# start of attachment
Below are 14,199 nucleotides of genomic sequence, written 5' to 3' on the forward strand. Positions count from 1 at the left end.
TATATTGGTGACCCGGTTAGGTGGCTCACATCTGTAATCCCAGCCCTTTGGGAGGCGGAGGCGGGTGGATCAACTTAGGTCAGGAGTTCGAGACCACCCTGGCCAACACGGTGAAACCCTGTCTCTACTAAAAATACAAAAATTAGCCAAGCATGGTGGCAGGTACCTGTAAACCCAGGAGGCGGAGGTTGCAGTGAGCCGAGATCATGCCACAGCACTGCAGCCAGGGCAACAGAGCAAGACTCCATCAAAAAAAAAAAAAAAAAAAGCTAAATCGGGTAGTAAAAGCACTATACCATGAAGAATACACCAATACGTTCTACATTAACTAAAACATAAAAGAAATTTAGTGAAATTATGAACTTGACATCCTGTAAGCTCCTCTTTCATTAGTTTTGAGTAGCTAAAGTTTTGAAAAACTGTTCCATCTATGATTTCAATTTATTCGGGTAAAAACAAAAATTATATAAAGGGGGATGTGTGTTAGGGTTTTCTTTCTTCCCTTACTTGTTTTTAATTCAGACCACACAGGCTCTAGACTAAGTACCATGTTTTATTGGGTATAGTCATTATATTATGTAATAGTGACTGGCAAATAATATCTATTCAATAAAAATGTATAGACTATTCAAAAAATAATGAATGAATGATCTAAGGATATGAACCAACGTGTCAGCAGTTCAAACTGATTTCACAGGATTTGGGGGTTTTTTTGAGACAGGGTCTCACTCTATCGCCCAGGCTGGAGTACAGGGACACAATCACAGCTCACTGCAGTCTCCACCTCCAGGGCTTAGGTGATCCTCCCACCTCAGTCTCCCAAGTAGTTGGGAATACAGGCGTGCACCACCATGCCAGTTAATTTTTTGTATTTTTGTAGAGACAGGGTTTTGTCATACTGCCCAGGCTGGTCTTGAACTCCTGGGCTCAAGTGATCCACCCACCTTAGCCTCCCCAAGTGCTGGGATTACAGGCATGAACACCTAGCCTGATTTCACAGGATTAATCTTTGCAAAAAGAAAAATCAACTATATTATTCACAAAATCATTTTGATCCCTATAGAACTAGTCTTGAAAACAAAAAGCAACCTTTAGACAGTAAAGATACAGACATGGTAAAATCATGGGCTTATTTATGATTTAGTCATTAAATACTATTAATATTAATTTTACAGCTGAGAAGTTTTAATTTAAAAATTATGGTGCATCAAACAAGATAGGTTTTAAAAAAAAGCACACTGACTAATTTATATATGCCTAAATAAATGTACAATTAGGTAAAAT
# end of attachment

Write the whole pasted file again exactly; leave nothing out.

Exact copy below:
Below are 14,199 nucleotides of genomic sequence, written 5' to 3' on the forward strand. Positions count from 1 at the left end.
TATATTGGTGACCCGGTTAGGTGGCTCACATCTGTAATCCCAGCCCTTTGGGAGGCGGAGGCGGGTGGATCAACTTAGGTCAGGAGTTCGAGACCACCCTGGCCAACACGGTGAAACCCTGTCTCTACTAAAAATACAAAAATTAGCCAAGCATGGTGGCAGGTACCTGTAAACCCAGGAGGCGGAGGTTGCAGTGAGCCGAGATCATGCCACAGCACTGCAGCCAGGGCAACAGAGCAAGACTCCATCAAAAAAAAAAAAAAAAAAAGCTAAATCGGGTAGTAAAAGCACTATACCATGAAGAATACACCAATACGTTCTACATTAACTAAAACATAAAAGAAATTTAGTGAAATTATGAACTTGACATCCTGTAAGCTCCTCTTTCATTAGTTTTGAGTAGCTAAAGTTTTGAAAAACTGTTCCATCTATGATTTCAATTTATTCGGGTAAAAACAAAAATTATATAAAGGGGGATGTGTGTTAGGGTTTTCTTTCTTCCCTTACTTGTTTTTAATTCAGACCACACAGGCTCTAGACTAAGTACCATGTTTTATTGGGTATAGTCATTATATTATGTAATAGTGACTGGCAAATAATATCTATTCAATAAAAATGTATAGACTATTCAAAAAATAATGAATGAATGATCTAAGGATATGAACCAACGTGTCAGCAGTTCAAACTGATTTCACAGGATTTGGGGGTTTTTTTGAGACAGGGTCTCACTCTATCGCCCAGGCTGGAGTACAGGGACACAATCACAGCTCACTGCAGTCTCCACCTCCAGGGCTTAGGTGATCCTCCCACCTCAGTCTCCCAAGTAGTTGGGAATACAGGCGTGCACCACCATGCCAGTTAATTTTTTGTATTTTTGTAGAGACAGGGTTTTGTCATACTGCCCAGGCTGGTCTTGAACTCCTGGGCTCAAGTGATCCACCCACCTTAGCCTCCCCAAGTGCTGGGATTACAGGCATGAACACCTAGCCTGATTTCACAGGATTAATCTTTGCAAAAAGAAAAATCAACTATATTATTCACAAAATCATTTTGATCCCTATAGAACTAGTCTTGAAAACAAAAAGCAACCTTTAGACAGTAAAGATACAGACATGGTAAAATCATGGGCTTATTTATGATTTAGTCATTAAATACTATTAATATTAATTTTACAGCTGAGAAGTTTTAATTTAAAAATTATGGTGCATCAAACAAGATAGGTTTTAAAAAAAAGCACACTGACTAATTTATATATGCCTAAATAAATGTACAATTAGGTAAAAT